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The Oxford Health Alliance | www.oxha.org
 
'Work with heart'
   
 
27 Sep 2009 | World Heart Day 2009 theme of workplace health
| 27 September 2009

As part of the World Heart day 2009 celebrations, the World Heart federation newsletter publication Heart Beat has featured articles on the China and Mexico CIH sites as examples of workplace intervention projects - click here >> 

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To coincide with the annual World Heart Day, which this year focuses on workplace health, the World Heart Federation has published the following  tips for employers and employees.

A workplace wellness programme does not need not be complex or expensive.

Many businesses have recognised the importance of employee health to achieve core business objectives  and have committed to include health promotion on their corporate agenda. However, it is still mostly large corporations that offer workplace health programmes.

In smaller businesses or where people are self-employed, it is the individual who has to take action.

Tips for employers:

  • Offering information to workers, such as leaflets telling people about the risk factors for heart disease and stroke.
  • Establishment of health policies, e.g. no tobacco use in the building.
  • Encouraging good eating habits, e.g. offering information about the calorie and fat content of canteen food, adding more whole grain meals, natural products, fruits and vegetables on the menu.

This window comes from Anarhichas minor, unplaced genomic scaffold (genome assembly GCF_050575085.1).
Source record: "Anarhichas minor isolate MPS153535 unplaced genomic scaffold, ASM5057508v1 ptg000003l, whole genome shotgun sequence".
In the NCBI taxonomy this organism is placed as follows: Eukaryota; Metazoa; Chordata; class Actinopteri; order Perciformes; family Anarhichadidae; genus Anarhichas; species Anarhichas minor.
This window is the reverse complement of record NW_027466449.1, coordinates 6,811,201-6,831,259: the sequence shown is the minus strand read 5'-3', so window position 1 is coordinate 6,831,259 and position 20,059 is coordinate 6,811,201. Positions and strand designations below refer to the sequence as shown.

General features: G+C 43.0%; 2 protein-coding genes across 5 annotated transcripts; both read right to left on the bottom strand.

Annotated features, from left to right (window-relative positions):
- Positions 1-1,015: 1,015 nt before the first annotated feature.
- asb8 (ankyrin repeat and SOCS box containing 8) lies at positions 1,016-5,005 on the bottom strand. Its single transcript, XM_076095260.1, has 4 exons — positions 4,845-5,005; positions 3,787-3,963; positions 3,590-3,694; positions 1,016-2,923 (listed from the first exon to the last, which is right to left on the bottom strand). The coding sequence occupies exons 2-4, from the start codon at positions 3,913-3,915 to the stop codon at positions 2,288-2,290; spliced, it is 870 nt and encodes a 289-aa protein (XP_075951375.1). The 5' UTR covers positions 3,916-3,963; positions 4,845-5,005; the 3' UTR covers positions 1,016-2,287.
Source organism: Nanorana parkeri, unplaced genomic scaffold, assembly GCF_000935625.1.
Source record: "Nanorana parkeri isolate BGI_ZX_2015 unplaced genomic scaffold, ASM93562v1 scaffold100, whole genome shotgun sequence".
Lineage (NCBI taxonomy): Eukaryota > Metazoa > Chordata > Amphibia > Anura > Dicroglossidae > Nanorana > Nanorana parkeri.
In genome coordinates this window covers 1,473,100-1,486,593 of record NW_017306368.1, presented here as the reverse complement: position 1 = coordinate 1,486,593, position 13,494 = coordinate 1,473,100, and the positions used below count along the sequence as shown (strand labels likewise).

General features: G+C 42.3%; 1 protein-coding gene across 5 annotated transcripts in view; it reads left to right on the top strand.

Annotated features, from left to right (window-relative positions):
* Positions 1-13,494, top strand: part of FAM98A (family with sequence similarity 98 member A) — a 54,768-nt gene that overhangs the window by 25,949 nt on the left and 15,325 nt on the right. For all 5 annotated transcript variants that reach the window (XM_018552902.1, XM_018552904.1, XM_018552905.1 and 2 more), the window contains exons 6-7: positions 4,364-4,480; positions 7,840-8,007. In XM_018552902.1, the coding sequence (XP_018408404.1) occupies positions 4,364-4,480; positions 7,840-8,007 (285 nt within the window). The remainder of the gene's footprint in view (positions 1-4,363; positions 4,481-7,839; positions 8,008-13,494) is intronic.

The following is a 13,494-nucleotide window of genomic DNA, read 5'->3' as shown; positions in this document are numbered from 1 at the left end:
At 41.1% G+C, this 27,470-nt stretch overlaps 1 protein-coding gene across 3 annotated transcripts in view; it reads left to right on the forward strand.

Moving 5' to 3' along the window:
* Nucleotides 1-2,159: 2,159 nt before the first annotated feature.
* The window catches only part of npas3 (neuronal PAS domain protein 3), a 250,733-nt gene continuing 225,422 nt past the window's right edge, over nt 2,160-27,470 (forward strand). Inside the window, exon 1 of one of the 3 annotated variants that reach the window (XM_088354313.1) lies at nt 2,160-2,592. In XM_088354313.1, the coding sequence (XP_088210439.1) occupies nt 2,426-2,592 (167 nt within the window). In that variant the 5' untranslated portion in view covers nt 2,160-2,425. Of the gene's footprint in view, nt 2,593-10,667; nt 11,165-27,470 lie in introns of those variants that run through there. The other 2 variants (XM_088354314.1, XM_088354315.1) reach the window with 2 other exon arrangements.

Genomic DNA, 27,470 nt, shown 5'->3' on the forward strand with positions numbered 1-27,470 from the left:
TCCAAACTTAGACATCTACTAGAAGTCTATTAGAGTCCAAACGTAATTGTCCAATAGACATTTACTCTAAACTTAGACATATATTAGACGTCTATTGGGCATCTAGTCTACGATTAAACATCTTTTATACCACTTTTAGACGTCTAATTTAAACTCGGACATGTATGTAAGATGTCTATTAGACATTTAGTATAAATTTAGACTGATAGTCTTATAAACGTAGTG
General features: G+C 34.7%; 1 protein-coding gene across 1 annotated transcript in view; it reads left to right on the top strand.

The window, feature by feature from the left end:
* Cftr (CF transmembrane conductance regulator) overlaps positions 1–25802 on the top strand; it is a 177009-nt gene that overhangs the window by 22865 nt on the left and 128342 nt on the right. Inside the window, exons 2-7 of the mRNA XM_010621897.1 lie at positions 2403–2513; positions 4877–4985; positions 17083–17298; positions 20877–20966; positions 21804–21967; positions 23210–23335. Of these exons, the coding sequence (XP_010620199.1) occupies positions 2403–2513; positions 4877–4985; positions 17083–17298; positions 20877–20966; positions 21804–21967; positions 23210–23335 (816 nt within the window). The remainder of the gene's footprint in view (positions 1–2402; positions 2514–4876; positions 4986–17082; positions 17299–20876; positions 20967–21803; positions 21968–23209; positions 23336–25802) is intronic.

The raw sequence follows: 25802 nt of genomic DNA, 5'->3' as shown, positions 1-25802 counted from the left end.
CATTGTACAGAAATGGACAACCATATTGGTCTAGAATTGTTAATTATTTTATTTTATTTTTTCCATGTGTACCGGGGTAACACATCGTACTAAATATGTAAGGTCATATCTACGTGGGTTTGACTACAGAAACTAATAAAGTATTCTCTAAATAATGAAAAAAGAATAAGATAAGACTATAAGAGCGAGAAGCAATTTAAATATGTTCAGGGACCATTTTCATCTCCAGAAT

• Encouraging workers to exercise during their breaks. A moderate amount of exercise – at least 30 minutes a day – can reduce the risk of heart disease.
  • Offering easy access to drinking water for employees, partners and suppliers in office buildings, outdoor worksites and  in meeting rooms.

Tips for employees:

  • Healthy food intake – Eat at least five servings of fruit and vegetables a day. Make smart choices, like choosing the ‘healthy menu’ in your canteen or bringing your own food from home.
  • Get active and take heart – Even 30 minutes of activity can help to prevent heart attacks and strokes  and your work will benefit too. Take the stairs, go for a walk during your break, or get off the bus a couple of stops earlier and walk the rest of the way.
  • Use less salt and avoid processed foods – Try to limit your salt intake to about a teaspoon per day. Be wary of processed foods, which often contain high levels of salt.
  • Say no to tobacco – Your risk of coronary heart disease will be halved within a year and will return to a normal level over time.
  • Maintain a healthy weight – Weight loss, especially together with lowered salt intake, leads to lower blood pressure. High blood pressure is the number one risk factor for stroke and a major factor for approximately half of all heart disease and stroke.
  • Know your numbers – Visit a health-care professional who can measure your blood pressure, cholesterol and glucose levels, together with waist-to-hip ratio and Body Mass Index. Once you know your overall risk, you can develop a specific plan of action to improve your heart health.

Source: WHF website.